Sharpen knives quickly and keep them that way with two simple, inexpensive tools, several easy-to-learn techniques and a little practice. It'll make kitchen food preparation much quicker and easier too.
A stick sharpener comes with a pair of fine ceramic sticks and a carbide notch for roughing (Photo 1). To use it, simply hold the knife edge down while you drag it across and down the stick surfaces.
A V-sharpener has two pairs of cutting edges in a V-configuration (Photo 2). One side is made from carbide for roughing out an edge and the other has ceramic material for fine-tuning the edge. The “V” grinds both sides of the knife at once.
Joe Gamache, our expert cutler, says there are hundreds of devices, techniques and theories about knife sharpening. Some sharpening methods are arcane; some ridiculously complicated. Still others are only for those obsessed with incredibly sharp edges, and require investing a boatload of money in gadgets.
But Joe has a quick, drop-dead simple approach that he's been teaching to amateurs for years. You'll only need a couple of inexpensive sharpening tools and a bit of practice. Master it and you'll be amazed at how well your knives perform and how much more fun food prep, carving, slicing and peeling can be. Or at least how much less painful.
Joe suggests either of two choices for a sharpener: a V-sharpener or, if you're a more serious cutler, a stick sharpener. Each has two sharpening surfaces, one for roughing out an edge and the other for the final edge. Both styles are easy to use. But the stick sharpener will probably last your entire life. And with that style you'll look pretty impressive when your guests watch you sharpen your knife before carving up the roast.
Joe has sharpened well over 1 million knives in the past 20 years. And believe it or not, he's only needed 16 stitches. That's less than a stitch a year! He'll show you how to safely achieve sharp edges without any trips to the ER.
Joe says, “To get and keep your knives sharp and true, you'll absolutely need two tools: a sharpener and a steel.”
A “steel” is a steel rod with a finely grooved surface.
A steel is the shorthand term for a steel rod used to straighten knife edges. Any decent knife set includes one, but few people know exactly what it does, much less how to properly use it. If you don't have a steel, go buy one for about $20. Joe will show you how to use it to maintain a sharp edge. Don't waste your money getting a diamond-coated surface. You don't need it.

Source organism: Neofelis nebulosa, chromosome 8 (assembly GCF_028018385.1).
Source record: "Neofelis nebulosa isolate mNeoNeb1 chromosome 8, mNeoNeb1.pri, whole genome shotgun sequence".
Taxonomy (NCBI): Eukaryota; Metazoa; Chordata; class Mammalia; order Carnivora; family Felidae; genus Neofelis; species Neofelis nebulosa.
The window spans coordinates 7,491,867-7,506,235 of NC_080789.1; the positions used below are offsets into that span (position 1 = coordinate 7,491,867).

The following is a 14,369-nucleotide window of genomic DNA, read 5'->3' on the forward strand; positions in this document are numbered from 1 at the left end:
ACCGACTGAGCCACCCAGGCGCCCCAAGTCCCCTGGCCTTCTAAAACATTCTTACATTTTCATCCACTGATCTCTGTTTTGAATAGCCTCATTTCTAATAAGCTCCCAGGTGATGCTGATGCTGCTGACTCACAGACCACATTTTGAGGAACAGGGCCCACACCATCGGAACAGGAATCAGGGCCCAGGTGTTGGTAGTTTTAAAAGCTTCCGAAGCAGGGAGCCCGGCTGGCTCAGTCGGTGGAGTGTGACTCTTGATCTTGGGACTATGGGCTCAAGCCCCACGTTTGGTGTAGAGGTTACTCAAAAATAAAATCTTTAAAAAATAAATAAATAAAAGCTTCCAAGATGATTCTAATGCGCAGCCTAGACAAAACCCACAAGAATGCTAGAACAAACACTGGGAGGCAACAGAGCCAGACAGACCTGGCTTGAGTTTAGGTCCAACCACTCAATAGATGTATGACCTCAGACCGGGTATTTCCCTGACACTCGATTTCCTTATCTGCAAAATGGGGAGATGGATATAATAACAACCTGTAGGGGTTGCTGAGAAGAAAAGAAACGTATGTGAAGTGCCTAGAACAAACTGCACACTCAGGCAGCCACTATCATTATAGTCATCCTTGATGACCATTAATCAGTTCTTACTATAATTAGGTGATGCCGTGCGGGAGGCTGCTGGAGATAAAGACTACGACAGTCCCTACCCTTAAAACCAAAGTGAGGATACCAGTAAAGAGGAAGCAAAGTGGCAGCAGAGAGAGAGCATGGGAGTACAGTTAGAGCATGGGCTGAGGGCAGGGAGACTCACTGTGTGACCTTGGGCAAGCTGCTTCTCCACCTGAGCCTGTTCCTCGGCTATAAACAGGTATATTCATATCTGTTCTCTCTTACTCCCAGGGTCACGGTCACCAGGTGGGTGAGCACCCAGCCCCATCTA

All the sharpening tools you'll need are available anywhere knives are sold. Go online and search for specific products or generic tool names. Or just visit Joe's store at eversharpknives.com.
Draw the knife through the coarse notch with light pressure until you feel it glide smoothly without any catches. Those indicate nicks or very dull spots. Heavy pressure doesn't help; it'll just remove more material and wear away the knife.
Set the blade lightly on your nail and drag it toward the end. If it skates over your nail, it's not ready for the next step yet. Repeat passes and test until the knife “sticks” to your nail.
Make a few light passes through the fine ceramic “V” and your knife is ready for kitchen work.
Go for good enough—
Super-sharp edges are great—at first. Then the razor edge quickly dulls. That's because an edge that sharp is necessarily very thin, and it bends and dulls easily because there's not enough metal to support it. A knife that'll easily slice through food is sharp enough. The tomato test (below) will tell you when a knife is ready for food prep.
Follow Photos 1 – 3 for the 3-step sharpening process. After sharpening and before any food prep, wipe off the blade with a cloth to remove any metal filings.
Joe says, “Don't strive for razor-sharp edges—'sharp-enough' edges stay sharp longer.”
When to take
your knives to a pro
If you follow Joe's instructions and still can't get a good edge, chances are your knives have been abused to the point that they need a pro's touch to restore the edge. You can do it yourself, but it takes expensive electric tools or a lot of tricky manual grinding on a stone. But for well under $10 per knife, a sharpening shop can bring your edges to better-than-new condition. Then you'll be able to keep them that way using Joe's techniques. Search online for “knife sharpening” followed by your city and you'll surely find a local sharpener. And don't give up on high-quality knives that have a chip or notch in the blade. A pro can grind out any imperfections and reshape the edge. Yes, you'll have a slightly narrower blade, but you won't even notice.
Joe says, “If you cook five meals a week, take your knives to a pro for a tune-up once or twice a year.”